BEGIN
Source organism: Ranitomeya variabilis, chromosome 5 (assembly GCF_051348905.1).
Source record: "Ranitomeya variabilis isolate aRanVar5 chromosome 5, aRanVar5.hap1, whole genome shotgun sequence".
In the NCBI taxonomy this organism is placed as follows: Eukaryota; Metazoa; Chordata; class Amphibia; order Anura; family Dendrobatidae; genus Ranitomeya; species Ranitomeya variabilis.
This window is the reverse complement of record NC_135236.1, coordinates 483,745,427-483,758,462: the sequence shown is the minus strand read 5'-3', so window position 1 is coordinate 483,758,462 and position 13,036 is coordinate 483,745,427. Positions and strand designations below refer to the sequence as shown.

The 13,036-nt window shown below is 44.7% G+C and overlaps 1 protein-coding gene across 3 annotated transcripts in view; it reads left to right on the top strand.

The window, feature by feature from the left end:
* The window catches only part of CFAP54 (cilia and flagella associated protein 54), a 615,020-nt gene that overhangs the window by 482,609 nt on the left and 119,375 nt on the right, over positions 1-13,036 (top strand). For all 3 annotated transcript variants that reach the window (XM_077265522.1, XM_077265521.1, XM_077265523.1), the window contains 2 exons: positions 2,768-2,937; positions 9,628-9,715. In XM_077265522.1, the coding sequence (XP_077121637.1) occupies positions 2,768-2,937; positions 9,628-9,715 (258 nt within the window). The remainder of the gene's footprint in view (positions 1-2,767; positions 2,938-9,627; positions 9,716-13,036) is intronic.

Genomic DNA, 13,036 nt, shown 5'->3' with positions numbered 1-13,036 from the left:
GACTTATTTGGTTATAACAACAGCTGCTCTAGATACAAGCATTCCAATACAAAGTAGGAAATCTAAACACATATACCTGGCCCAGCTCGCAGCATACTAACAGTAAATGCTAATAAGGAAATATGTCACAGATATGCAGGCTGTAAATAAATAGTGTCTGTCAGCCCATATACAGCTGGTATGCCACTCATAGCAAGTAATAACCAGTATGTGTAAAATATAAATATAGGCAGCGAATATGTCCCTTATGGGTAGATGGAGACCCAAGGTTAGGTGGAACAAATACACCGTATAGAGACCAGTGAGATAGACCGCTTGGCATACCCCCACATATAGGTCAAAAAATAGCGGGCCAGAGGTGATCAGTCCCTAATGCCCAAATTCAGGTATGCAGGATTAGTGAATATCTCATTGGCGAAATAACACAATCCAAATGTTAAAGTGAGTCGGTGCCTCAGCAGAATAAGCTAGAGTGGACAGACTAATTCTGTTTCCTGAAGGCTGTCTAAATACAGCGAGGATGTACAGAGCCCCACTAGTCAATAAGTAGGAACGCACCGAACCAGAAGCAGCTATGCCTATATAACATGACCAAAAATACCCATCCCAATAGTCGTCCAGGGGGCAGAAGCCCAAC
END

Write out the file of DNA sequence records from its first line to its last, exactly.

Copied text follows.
Source organism: Ranitomeya variabilis, chromosome 5 (assembly GCF_051348905.1).
Source record: "Ranitomeya variabilis isolate aRanVar5 chromosome 5, aRanVar5.hap1, whole genome shotgun sequence".
In the NCBI taxonomy this organism is placed as follows: Eukaryota; Metazoa; Chordata; class Amphibia; order Anura; family Dendrobatidae; genus Ranitomeya; species Ranitomeya variabilis.
This window is the reverse complement of record NC_135236.1, coordinates 483,745,427-483,758,462: the sequence shown is the minus strand read 5'-3', so window position 1 is coordinate 483,758,462 and position 13,036 is coordinate 483,745,427. Positions and strand designations below refer to the sequence as shown.

The 13,036-nt window shown below is 44.7% G+C and overlaps 1 protein-coding gene across 3 annotated transcripts in view; it reads left to right on the top strand.

The window, feature by feature from the left end:
* The window catches only part of CFAP54 (cilia and flagella associated protein 54), a 615,020-nt gene that overhangs the window by 482,609 nt on the left and 119,375 nt on the right, over positions 1-13,036 (top strand). For all 3 annotated transcript variants that reach the window (XM_077265522.1, XM_077265521.1, XM_077265523.1), the window contains 2 exons: positions 2,768-2,937; positions 9,628-9,715. In XM_077265522.1, the coding sequence (XP_077121637.1) occupies positions 2,768-2,937; positions 9,628-9,715 (258 nt within the window). The remainder of the gene's footprint in view (positions 1-2,767; positions 2,938-9,627; positions 9,716-13,036) is intronic.

Genomic DNA, 13,036 nt, shown 5'->3' with positions numbered 1-13,036 from the left:
GACTTATTTGGTTATAACAACAGCTGCTCTAGATACAAGCATTCCAATACAAAGTAGGAAATCTAAACACATATACCTGGCCCAGCTCGCAGCATACTAACAGTAAATGCTAATAAGGAAATATGTCACAGATATGCAGGCTGTAAATAAATAGTGTCTGTCAGCCCATATACAGCTGGTATGCCACTCATAGCAAGTAATAACCAGTATGTGTAAAATATAAATATAGGCAGCGAATATGTCCCTTATGGGTAGATGGAGACCCAAGGTTAGGTGGAACAAATACACCGTATAGAGACCAGTGAGATAGACCGCTTGGCATACCCCCACATATAGGTCAAAAAATAGCGGGCCAGAGGTGATCAGTCCCTAATGCCCAAATTCAGGTATGCAGGATTAGTGAATATCTCATTGGCGAAATAACACAATCCAAATGTTAAAGTGAGTCGGTGCCTCAGCAGAATAAGCTAGAGTGGACAGACTAATTCTGTTTCCTGAAGGCTGTCTAAATACAGCGAGGATGTACAGAGCCCCACTAGTCAATAAGTAGGAACGCACCGAACCAGAAGCAGCTATGCCTATATAACATGACCAAAAATACCCATCCCAATAGTCGTCCAGGGGGCAGAAGCCCAAC